The constitution, the argued, should be further amended to allow for the appointment of adhoc justices so as to allow retired justices and erudite senior advocates to be invited from time to time to help decongest the court if the need arises, as is done in the UK.
The lawyers unanimously quoted the legal maxim that justice delayed is justice denied, contending that if legal redress is available to a party that has suffered some injury, but is not forthcoming in a timely manner, it is effectively the same as having no redress at all.
They reminded President Muhammadu Buhari of his promise to reform the judiciary, saying any reform that fails to promote speedy justice delivery has missed the mark.
They added that the current justice delivery system in the country is such that the injured parties are forced to remain with their hurt with little hope of resolution, saying it is the main reason people resort to self-help these days.
Prof Itse Sagay said, “The situation is highly embarrassing and disturbing for the hardship litigants are subjected to as they are made to suspend their legal rights or forfeit same. The current system that allows automatic right of appeal in all matters to Supreme Court has to be reviewed. The interlocutory appeals have to be taken together with the main matter, rather than allowing appeals separately on it to the apex court.
“Appeal on subject matters permissible to lie at the Supreme Court has to be reviewed. We need not allow appeals on torts, matrimonial causes and commercial cases to lie at the apex court; they can terminate at the Court of Appeal. But appeals on constitutional, human rights, criminal matters involving death sentence or life imprisonment can lie at the apex court’’.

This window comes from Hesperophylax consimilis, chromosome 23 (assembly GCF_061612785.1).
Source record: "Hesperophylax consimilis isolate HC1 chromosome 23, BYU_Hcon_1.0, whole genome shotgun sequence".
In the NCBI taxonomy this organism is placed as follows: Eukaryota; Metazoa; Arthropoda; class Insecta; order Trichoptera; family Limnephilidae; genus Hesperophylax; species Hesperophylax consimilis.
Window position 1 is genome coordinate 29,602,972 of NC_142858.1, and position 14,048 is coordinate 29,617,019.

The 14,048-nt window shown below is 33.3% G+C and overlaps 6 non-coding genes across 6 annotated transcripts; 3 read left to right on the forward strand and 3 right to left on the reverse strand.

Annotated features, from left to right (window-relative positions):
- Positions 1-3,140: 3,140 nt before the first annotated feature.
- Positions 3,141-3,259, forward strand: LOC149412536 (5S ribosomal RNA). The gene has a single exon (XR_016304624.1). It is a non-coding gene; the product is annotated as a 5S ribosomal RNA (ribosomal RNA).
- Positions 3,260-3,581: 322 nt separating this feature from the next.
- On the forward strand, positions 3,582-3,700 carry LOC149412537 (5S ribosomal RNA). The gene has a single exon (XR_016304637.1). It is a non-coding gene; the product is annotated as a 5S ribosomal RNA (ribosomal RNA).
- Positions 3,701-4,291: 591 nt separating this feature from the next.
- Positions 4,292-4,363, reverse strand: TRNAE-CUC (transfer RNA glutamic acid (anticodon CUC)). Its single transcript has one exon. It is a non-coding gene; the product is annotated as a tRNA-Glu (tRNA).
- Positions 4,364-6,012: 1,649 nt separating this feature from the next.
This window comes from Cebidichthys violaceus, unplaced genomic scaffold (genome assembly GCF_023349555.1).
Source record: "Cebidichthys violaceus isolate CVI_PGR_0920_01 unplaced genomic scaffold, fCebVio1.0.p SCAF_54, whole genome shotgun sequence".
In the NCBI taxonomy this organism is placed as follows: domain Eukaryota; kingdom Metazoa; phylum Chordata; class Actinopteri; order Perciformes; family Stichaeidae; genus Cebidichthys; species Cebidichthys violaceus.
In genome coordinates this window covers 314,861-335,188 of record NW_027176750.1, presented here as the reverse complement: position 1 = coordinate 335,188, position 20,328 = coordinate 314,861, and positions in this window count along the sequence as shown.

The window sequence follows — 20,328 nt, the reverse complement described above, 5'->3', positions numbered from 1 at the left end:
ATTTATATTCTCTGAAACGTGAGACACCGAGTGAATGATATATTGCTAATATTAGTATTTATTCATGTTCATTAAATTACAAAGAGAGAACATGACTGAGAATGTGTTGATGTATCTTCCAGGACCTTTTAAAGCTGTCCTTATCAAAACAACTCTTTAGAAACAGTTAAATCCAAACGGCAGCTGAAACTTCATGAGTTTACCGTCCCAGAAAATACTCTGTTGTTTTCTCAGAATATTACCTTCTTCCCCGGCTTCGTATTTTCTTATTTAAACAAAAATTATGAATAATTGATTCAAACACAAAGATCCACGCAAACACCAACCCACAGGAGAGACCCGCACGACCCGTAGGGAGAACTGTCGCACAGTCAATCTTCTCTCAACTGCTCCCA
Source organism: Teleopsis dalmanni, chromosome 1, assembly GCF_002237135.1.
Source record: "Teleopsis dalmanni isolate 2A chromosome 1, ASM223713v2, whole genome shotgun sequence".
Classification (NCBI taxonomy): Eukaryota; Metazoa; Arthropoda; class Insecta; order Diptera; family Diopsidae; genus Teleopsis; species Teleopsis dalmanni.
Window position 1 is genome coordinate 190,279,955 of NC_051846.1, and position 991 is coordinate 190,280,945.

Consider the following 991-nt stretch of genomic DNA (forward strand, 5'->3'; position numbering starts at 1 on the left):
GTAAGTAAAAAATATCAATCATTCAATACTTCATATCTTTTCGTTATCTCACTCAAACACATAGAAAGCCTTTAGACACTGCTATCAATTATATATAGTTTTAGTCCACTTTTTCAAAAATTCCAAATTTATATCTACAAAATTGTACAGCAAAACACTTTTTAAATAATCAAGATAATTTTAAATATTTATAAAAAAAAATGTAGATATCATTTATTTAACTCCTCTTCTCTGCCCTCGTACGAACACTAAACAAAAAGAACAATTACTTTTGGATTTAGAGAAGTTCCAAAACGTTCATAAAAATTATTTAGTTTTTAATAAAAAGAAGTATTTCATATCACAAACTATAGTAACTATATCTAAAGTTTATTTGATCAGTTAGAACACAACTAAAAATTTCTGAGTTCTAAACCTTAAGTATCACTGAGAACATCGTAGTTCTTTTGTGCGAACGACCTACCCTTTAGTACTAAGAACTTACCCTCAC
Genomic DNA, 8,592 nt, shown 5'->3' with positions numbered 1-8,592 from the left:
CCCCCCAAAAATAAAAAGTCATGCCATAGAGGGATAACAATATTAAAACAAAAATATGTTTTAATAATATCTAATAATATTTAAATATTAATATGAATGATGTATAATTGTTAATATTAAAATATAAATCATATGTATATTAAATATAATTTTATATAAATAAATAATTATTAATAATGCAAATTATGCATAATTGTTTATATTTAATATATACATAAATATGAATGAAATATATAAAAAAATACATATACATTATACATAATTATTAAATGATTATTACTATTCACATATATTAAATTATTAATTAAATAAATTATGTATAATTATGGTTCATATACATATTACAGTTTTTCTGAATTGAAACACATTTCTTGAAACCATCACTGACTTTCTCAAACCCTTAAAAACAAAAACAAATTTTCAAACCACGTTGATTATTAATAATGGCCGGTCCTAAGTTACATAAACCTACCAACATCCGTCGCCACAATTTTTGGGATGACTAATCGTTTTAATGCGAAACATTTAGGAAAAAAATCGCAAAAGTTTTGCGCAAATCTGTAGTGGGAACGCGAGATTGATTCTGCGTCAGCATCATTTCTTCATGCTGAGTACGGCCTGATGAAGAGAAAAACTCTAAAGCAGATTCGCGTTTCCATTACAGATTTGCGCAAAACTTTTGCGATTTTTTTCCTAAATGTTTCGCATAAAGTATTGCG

For Emeka Ngige (SAN), firstly, there should be full complement of justices on board as only 15 out of 21 seats constitutionally available are occupied in the apex court at present.
“All the vacant seats in the apex court should be filled up forthwith,” he stated, just as he suggested two other solutions.
The learned silk continued: “Secondly, the Nigerian constitution should be further amended to allow for the appointment of adhoc justices so as to allow retired justices and erudite senior advocates to be invited from time to time to help decongest the court.
“In UK, her Constitutional Reform Act 2005 has a provision for acting judges to be appointed from a pool of judges of lower courts or of retired jurists referred to as ‘supplementary panel’ to sit with the regular justices if the need arises. If we have similar provisions here, I can assure you that the backlog of appeals in the Supreme Court will be cleared within two years.
“The third suggestion is that the registry of the Supreme Court should be thoroughly reorganised. The Federal Judicial Service Commission should get one or two of the reputable auditing firms like Arthur Andersen or PWC (Pricewatercoopers) to help recruit staff that will man the registry of the apex court.